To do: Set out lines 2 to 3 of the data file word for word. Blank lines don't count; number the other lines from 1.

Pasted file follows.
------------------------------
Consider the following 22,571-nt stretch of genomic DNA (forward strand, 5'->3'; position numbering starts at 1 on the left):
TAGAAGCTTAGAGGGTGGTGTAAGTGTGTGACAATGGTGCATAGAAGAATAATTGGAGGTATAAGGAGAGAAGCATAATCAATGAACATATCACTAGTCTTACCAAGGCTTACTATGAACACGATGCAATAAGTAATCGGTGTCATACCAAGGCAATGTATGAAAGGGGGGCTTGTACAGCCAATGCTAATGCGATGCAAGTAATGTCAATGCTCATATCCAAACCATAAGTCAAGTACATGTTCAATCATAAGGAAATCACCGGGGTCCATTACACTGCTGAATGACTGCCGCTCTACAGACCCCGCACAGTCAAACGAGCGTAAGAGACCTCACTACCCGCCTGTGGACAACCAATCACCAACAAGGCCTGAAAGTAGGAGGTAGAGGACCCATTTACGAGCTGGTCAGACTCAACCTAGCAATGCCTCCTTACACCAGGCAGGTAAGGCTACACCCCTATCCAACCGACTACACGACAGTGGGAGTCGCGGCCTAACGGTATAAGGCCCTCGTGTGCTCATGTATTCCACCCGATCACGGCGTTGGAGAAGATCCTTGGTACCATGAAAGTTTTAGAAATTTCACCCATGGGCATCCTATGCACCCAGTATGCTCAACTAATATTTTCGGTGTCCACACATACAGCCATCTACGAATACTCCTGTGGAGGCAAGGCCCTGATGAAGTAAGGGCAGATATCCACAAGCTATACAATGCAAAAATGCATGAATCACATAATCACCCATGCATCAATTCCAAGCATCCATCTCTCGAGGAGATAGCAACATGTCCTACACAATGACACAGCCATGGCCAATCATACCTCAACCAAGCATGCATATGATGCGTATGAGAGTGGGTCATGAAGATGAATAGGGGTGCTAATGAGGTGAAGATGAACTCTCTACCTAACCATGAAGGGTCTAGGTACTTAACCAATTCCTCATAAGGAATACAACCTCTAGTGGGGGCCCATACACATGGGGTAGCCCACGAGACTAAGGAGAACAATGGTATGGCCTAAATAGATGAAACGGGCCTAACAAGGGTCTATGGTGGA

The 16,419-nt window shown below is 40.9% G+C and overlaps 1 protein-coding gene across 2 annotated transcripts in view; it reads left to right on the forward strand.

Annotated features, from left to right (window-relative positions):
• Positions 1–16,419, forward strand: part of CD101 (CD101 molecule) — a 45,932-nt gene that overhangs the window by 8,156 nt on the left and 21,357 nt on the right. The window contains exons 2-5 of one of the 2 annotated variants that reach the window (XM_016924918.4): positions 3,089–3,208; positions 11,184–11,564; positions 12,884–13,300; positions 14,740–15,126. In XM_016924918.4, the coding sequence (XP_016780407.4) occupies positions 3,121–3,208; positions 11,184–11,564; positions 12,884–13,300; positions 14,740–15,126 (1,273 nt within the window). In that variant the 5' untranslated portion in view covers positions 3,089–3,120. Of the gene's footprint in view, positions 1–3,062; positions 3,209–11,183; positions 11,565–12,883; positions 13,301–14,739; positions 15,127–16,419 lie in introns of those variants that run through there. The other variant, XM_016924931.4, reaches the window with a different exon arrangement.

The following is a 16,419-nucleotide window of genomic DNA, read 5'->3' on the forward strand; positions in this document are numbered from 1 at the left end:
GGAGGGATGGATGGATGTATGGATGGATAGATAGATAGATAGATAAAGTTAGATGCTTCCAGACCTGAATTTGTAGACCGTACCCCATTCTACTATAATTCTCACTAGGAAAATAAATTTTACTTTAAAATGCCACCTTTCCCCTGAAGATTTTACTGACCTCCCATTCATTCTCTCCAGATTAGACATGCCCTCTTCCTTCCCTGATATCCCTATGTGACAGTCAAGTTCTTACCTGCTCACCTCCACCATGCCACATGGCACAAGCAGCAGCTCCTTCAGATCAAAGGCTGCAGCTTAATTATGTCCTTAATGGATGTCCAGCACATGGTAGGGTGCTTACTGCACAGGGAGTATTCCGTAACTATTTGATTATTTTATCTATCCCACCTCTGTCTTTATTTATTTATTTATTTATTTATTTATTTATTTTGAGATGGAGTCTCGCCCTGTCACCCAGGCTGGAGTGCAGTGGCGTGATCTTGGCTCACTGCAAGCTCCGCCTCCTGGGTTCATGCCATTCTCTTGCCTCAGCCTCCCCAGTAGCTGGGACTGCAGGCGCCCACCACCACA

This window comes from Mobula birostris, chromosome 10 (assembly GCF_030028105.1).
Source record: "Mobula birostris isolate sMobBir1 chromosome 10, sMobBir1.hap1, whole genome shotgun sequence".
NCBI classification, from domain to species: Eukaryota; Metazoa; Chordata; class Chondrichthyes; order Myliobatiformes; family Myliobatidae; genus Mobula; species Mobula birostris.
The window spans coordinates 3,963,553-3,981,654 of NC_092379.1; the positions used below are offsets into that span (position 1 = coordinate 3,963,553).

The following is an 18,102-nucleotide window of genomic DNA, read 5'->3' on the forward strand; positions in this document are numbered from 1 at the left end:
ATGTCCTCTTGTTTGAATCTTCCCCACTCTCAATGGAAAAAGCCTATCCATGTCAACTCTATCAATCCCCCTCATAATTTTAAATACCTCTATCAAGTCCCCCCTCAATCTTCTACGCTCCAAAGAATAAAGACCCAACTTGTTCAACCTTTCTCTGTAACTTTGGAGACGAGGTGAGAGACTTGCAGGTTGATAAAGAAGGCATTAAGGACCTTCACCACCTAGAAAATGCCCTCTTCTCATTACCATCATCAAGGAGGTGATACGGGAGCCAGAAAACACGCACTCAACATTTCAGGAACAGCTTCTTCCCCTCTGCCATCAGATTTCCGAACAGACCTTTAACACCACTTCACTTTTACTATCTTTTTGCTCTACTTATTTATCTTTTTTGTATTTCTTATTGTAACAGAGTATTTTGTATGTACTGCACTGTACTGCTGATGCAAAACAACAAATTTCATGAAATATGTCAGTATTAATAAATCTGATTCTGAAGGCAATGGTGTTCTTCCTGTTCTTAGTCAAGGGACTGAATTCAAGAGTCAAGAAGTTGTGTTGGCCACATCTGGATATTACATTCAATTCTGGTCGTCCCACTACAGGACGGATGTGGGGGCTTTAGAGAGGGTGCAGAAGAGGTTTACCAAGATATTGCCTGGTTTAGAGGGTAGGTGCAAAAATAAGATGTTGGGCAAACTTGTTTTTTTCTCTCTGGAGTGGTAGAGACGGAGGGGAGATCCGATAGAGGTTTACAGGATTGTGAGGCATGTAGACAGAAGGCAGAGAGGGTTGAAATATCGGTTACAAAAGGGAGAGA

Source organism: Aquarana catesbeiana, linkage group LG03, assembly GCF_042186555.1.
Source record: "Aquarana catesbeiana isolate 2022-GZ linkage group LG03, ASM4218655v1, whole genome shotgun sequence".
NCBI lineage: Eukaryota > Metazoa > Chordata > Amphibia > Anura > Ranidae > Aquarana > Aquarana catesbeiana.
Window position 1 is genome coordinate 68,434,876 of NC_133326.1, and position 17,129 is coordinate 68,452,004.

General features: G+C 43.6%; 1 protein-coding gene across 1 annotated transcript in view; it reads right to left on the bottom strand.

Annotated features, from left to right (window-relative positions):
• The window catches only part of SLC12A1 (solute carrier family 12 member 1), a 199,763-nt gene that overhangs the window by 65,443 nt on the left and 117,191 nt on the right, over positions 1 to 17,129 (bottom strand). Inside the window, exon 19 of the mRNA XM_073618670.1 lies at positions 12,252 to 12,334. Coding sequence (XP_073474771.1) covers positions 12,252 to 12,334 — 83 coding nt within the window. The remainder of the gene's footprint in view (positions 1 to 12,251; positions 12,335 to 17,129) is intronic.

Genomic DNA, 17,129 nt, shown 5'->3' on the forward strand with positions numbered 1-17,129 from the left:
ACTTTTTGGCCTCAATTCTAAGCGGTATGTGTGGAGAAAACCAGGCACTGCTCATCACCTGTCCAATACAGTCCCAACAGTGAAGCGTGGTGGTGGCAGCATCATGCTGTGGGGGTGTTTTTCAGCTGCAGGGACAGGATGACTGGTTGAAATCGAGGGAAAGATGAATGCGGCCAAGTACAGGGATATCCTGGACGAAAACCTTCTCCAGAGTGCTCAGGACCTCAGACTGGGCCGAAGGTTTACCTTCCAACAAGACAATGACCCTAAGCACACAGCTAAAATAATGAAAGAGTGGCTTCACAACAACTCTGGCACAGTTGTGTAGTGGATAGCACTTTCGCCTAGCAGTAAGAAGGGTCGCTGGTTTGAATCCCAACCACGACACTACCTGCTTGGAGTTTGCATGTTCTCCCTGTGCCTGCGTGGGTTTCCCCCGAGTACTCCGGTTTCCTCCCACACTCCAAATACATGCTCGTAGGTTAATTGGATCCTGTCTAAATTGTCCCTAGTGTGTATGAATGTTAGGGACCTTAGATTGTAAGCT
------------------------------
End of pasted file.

TAGAAGCTTAGAGGGTGGTGTAAGTGTGTGACAATGGTGCATAGAAGAATAATTGGAGGTATAAGGAGAGAAGCATAATCAATGAACATATCACTAGTCTTACCAAGGCTTACTATGAACACGATGCAATAAGTAATCGGTGTCATACCAAGGCAATGTATGAAAGGGGGGCTTGTACAGCCAATGCTAATGCGATGCAAGTAATGTCAATGCTCATATCCAAACCATAAGTCAAGTACATGTTCAATCATAAGGAAATCACCGGGGTCCATTACACTGCTGAATGACTGCCGCTCTACAGACCCCGCACAGTCAAACGAGCGTAAGAGACCTCACTACCCGCCTGTGGACAACCAATCACCAACAAGGCCTGAAAGTAGGAGGTAGAGGACCCATTTACGAGCTGGTCAGACTCAACCTAGCAATGCCTCCTTACACCAGGCAGGTAAGGCTACACCCCTATCCAACCGACTACACGACAGTGGGAGTCGCGGCCTAACGGTATAAGGCCCTCGTGTGCTCATGTATTCCACCCGATCACGGCGTTGGAGAAGATCCTTGGTACCATGAAAGTTTTAGAAATTTCACCCATGGGCATCCTATGCACCCAGTATGCTCAACTAATATTTTCGGTGTCCACACATACAGCCATCTACGAATACTCCTGTGGAGGCAAGGCCCTGATGAAGTAAGGGCAGATATCCACAAGCTATACAATGCAAAAATGCATGAATCACATAATCACCCATGCATCAATTCCAAGCATCCATCTCTCGAGGAGATAGCAACATGTCCTACACAATGACACAGCCATGGCCAATCATACCTCAACCAAGCATGCATATGATGCGTATGAGAGTGGGTCATGAAGATGAATAGGGGTGCTAATGAGGTGAAGATGAACTCTCTACCTAACCATGAAGGGTCTAGGTACTTAACCAATTCCTCATAAGGAATACAACCTCTAGTGGGGGCCCATACACATGGGGTAGCCCACGAGACTAAGGAGAACAATGGTATGGCCTAAATAGATGAAACGGGCCTAACAAGGGTCTATGGTGGA

The 16,419-nt window shown below is 40.9% G+C and overlaps 1 protein-coding gene across 2 annotated transcripts in view; it reads left to right on the forward strand.